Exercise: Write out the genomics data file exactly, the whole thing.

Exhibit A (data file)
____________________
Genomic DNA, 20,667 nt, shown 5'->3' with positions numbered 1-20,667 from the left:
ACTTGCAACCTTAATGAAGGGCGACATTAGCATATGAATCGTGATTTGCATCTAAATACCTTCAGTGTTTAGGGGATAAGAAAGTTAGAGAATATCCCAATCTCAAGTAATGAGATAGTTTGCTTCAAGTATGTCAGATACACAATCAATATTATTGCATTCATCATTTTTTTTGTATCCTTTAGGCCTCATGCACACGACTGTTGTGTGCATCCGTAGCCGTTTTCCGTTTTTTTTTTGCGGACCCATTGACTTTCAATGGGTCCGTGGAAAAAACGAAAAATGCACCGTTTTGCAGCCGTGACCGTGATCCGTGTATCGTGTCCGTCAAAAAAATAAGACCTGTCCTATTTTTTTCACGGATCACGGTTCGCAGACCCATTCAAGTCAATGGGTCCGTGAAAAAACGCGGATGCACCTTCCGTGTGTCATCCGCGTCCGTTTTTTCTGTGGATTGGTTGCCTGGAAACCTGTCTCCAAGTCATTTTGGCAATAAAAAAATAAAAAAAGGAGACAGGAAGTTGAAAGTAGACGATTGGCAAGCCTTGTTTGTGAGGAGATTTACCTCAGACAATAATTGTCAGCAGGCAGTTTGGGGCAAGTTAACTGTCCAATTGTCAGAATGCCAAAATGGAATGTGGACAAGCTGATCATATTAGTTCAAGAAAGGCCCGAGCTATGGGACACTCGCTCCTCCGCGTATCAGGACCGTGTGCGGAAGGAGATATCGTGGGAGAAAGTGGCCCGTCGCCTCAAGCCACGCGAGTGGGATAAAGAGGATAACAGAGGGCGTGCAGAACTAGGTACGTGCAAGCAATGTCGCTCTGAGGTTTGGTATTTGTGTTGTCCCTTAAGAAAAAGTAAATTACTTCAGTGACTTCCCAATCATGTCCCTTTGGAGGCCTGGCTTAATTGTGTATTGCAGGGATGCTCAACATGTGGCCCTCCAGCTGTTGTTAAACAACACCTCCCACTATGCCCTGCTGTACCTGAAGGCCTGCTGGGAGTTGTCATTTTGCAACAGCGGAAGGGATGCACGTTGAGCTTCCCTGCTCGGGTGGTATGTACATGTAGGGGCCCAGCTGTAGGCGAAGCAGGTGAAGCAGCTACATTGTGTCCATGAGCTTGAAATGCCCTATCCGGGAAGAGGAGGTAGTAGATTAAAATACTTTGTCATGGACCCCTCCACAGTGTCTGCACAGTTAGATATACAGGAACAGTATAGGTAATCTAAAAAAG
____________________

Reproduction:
Genomic DNA, 20,667 nt, shown 5'->3' with positions numbered 1-20,667 from the left:
ACTTGCAACCTTAATGAAGGGCGACATTAGCATATGAATCGTGATTTGCATCTAAATACCTTCAGTGTTTAGGGGATAAGAAAGTTAGAGAATATCCCAATCTCAAGTAATGAGATAGTTTGCTTCAAGTATGTCAGATACACAATCAATATTATTGCATTCATCATTTTTTTTGTATCCTTTAGGCCTCATGCACACGACTGTTGTGTGCATCCGTAGCCGTTTTCCGTTTTTTTTTTGCGGACCCATTGACTTTCAATGGGTCCGTGGAAAAAACGAAAAATGCACCGTTTTGCAGCCGTGACCGTGATCCGTGTATCGTGTCCGTCAAAAAAATAAGACCTGTCCTATTTTTTTCACGGATCACGGTTCGCAGACCCATTCAAGTCAATGGGTCCGTGAAAAAACGCGGATGCACCTTCCGTGTGTCATCCGCGTCCGTTTTTTCTGTGGATTGGTTGCCTGGAAACCTGTCTCCAAGTCATTTTGGCAATAAAAAAATAAAAAAAGGAGACAGGAAGTTGAAAGTAGACGATTGGCAAGCCTTGTTTGTGAGGAGATTTACCTCAGACAATAATTGTCAGCAGGCAGTTTGGGGCAAGTTAACTGTCCAATTGTCAGAATGCCAAAATGGAATGTGGACAAGCTGATCATATTAGTTCAAGAAAGGCCCGAGCTATGGGACACTCGCTCCTCCGCGTATCAGGACCGTGTGCGGAAGGAGATATCGTGGGAGAAAGTGGCCCGTCGCCTCAAGCCACGCGAGTGGGATAAAGAGGATAACAGAGGGCGTGCAGAACTAGGTACGTGCAAGCAATGTCGCTCTGAGGTTTGGTATTTGTGTTGTCCCTTAAGAAAAAGTAAATTACTTCAGTGACTTCCCAATCATGTCCCTTTGGAGGCCTGGCTTAATTGTGTATTGCAGGGATGCTCAACATGTGGCCCTCCAGCTGTTGTTAAACAACACCTCCCACTATGCCCTGCTGTACCTGAAGGCCTGCTGGGAGTTGTCATTTTGCAACAGCGGAAGGGATGCACGTTGAGCTTCCCTGCTCGGGTGGTATGTACATGTAGGGGCCCAGCTGTAGGCGAAGCAGGTGAAGCAGCTACATTGTGTCCATGAGCTTGAAATGCCCTATCCGGGAAGAGGAGGTAGTAGATTAAAATACTTTGTCATGGACCCCTCCACAGTGTCTGCACAGTTAGATATACAGGAACAGTATAGGTAATCTAAAAAAG